Eastern Romance languages

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Eastern Romance
Geographic
distribution
Southeast Europe, Istria
Linguistic classification Indo-European
Proto-language Proto-Romanian
Subdivisions
Glottolog east2714[1]
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Map of Balkans with regions currently significantly inhabited by Romanians/Vlachs highlighted
Evolution of the Eastern Romance languages according to Brezeanu, Niculescu, Rosetti & Sanfeld
An evidence of Latin in Balkans, that evolved into Eastern Romance languages. "Thracian horseman" relief with Latin inscription at Philippi. As Philippi is located in the present-day Greek Macedonia, the Latin spoken here evoloved into Aromanian and Megleno-Romanian.
Demonstration in Chișinău, January 2002. The text on the inscription is "Romanian people—Romanian language".

The Eastern Romance languages are a group of Romance languages that developed in Southeast Europe from the local variant of Vulgar Latin. Today, the group consists of Romanian and three other related minor languages, Aromanian, Megleno-Romanian and Istro-Romanian.

Some classifications include also the Italo-Dalmatian languages. When Italian is classified as Western Romance, Dalmatian generally remains in Eastern. However, this article is concerned only with Eastern Romance in the narrow sense, without Italian nor Dalmatian.

The Eastern Romance languages, in their narrow conception, diverged from a common proto-language. They formed until recently a dialect continuum, spread across the Balkan Peninsula and the Carpathian arc. In the words of Latin origin, they share the same phonetic changes, with the exception of very few recent evolutions. So, their classification as separate languages is controversial and is rejected by a majority of Romanian linguists.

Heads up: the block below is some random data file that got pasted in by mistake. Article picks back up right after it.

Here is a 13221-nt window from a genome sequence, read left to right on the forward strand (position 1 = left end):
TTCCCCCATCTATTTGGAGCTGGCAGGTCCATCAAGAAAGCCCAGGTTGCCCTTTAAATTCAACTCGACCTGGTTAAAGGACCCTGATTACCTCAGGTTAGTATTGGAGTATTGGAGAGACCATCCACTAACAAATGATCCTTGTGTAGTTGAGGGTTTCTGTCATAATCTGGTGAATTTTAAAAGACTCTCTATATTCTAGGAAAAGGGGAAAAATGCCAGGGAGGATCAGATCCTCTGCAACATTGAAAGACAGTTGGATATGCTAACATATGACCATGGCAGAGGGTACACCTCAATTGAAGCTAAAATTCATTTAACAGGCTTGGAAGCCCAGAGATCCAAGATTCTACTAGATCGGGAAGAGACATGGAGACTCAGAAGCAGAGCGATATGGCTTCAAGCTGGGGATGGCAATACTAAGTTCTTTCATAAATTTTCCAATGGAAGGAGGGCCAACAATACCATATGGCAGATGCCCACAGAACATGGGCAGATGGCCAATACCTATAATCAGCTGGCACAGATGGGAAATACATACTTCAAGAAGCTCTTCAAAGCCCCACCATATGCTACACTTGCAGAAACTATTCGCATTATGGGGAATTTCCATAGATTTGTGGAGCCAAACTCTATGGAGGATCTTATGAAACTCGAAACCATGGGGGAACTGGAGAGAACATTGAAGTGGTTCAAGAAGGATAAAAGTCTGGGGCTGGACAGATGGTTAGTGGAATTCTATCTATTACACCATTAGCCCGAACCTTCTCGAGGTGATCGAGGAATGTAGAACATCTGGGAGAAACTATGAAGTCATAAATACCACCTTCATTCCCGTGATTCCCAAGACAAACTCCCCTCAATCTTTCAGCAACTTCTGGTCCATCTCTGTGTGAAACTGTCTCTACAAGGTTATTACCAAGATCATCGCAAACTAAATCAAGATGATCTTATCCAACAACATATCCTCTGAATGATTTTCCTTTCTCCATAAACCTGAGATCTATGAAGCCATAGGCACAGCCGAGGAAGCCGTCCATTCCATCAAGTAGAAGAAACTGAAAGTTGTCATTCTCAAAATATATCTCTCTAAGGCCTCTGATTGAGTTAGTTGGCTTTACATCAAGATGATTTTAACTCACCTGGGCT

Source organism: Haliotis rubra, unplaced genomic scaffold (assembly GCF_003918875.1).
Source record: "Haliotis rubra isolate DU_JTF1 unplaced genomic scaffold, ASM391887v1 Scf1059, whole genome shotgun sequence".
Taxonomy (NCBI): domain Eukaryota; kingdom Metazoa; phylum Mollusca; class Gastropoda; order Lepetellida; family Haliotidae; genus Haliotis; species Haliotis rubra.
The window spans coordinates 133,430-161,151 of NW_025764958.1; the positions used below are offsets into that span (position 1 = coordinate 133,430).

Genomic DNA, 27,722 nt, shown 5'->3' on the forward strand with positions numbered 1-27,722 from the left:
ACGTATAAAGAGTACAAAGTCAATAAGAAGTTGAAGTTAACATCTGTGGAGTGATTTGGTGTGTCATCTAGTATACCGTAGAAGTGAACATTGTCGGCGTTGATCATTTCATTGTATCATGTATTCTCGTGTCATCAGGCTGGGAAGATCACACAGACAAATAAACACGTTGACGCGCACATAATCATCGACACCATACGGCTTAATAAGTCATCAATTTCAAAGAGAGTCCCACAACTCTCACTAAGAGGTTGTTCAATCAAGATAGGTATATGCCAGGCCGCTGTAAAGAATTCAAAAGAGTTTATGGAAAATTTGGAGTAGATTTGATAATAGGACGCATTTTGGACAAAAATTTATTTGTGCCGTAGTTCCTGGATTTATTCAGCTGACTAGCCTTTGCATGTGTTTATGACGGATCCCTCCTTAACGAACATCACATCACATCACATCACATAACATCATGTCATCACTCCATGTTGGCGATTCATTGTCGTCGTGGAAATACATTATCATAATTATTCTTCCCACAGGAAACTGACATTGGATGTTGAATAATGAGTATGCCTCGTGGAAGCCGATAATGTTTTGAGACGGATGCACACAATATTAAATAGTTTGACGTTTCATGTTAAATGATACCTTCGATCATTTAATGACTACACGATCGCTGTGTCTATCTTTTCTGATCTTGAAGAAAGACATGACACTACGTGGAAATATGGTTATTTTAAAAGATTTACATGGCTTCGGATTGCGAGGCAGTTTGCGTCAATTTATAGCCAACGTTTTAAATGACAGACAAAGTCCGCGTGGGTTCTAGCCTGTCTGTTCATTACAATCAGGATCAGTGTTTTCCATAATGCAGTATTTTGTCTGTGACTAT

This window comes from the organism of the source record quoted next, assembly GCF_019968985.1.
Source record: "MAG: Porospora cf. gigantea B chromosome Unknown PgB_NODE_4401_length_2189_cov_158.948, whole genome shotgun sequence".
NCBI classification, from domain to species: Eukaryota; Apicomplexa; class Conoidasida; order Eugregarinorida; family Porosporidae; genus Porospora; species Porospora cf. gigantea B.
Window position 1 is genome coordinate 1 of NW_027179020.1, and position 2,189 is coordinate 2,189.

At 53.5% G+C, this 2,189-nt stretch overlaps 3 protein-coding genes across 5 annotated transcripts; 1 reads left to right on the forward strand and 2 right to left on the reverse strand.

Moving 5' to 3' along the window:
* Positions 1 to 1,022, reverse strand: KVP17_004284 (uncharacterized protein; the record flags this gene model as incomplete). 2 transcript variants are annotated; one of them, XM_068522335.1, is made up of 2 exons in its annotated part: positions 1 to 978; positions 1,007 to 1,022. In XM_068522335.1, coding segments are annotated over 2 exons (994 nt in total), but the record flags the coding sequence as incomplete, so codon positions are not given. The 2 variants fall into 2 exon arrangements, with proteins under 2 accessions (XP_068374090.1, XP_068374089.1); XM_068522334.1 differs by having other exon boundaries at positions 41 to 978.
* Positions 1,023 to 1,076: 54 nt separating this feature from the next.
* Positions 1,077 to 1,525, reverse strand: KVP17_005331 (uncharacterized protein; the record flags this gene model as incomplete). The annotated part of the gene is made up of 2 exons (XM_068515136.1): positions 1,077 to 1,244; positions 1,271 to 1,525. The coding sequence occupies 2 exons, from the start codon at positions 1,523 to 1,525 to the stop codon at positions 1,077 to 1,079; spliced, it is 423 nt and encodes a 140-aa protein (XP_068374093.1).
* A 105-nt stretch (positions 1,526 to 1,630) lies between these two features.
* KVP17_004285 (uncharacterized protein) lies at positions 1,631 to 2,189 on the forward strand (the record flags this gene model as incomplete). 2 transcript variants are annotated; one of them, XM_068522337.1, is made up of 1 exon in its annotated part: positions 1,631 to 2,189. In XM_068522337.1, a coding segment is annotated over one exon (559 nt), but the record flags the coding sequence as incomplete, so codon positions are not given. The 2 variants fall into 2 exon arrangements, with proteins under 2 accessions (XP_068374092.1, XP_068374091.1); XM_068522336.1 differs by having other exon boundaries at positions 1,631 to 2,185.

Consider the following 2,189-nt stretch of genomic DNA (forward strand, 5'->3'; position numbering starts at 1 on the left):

The Eastern Romance languages are sometimes known as the Vlach languages, being so designated especially by the speakers of Southern-Slavic languages.

History[edit]

An asymmetrical merger of Latin vowels, with /i/ merging with /ē/ and /e/ but /u/ merging with /ū/, sets off Eastern Romance from the symmetrical merger of /u/ with /ō/ and /o/ found in Western Romance. However, while this persists today in only a few isolated dialects in western Basilicata, such as Castelmezzano dialect, as well as Dalmatian and the Romanian languages, there is evidence that it once occurred throughout southern Italy.[2]

Several hundred years after the Roman Empire's dominance of the region, the local form of Vulgar Latin developed into Proto-Romanian, a language which had undergone most of the phonetic and grammatical changes characteristic to modern Romanian with respect to Latin. Subsequently Proto-Romanian diversified and developed into a dialect continuum. Due to foreign invasions[clarification needed] that displaced Romance speaking populations and submerged vast areas occupied by intermediate dialects (see Romania in the Dark Ages), surviving Proto-Romanian eventually split into separate varieties:

This classification is merely geographical. So, Emanuel Vasiliu classifies Istro-Romanian with Daco-Romanian, as a North-Danubian language. And most linguists estimate that Megleno-Romanian shows mixed features, being intermediate between the Daco-Romanian and Aromanian.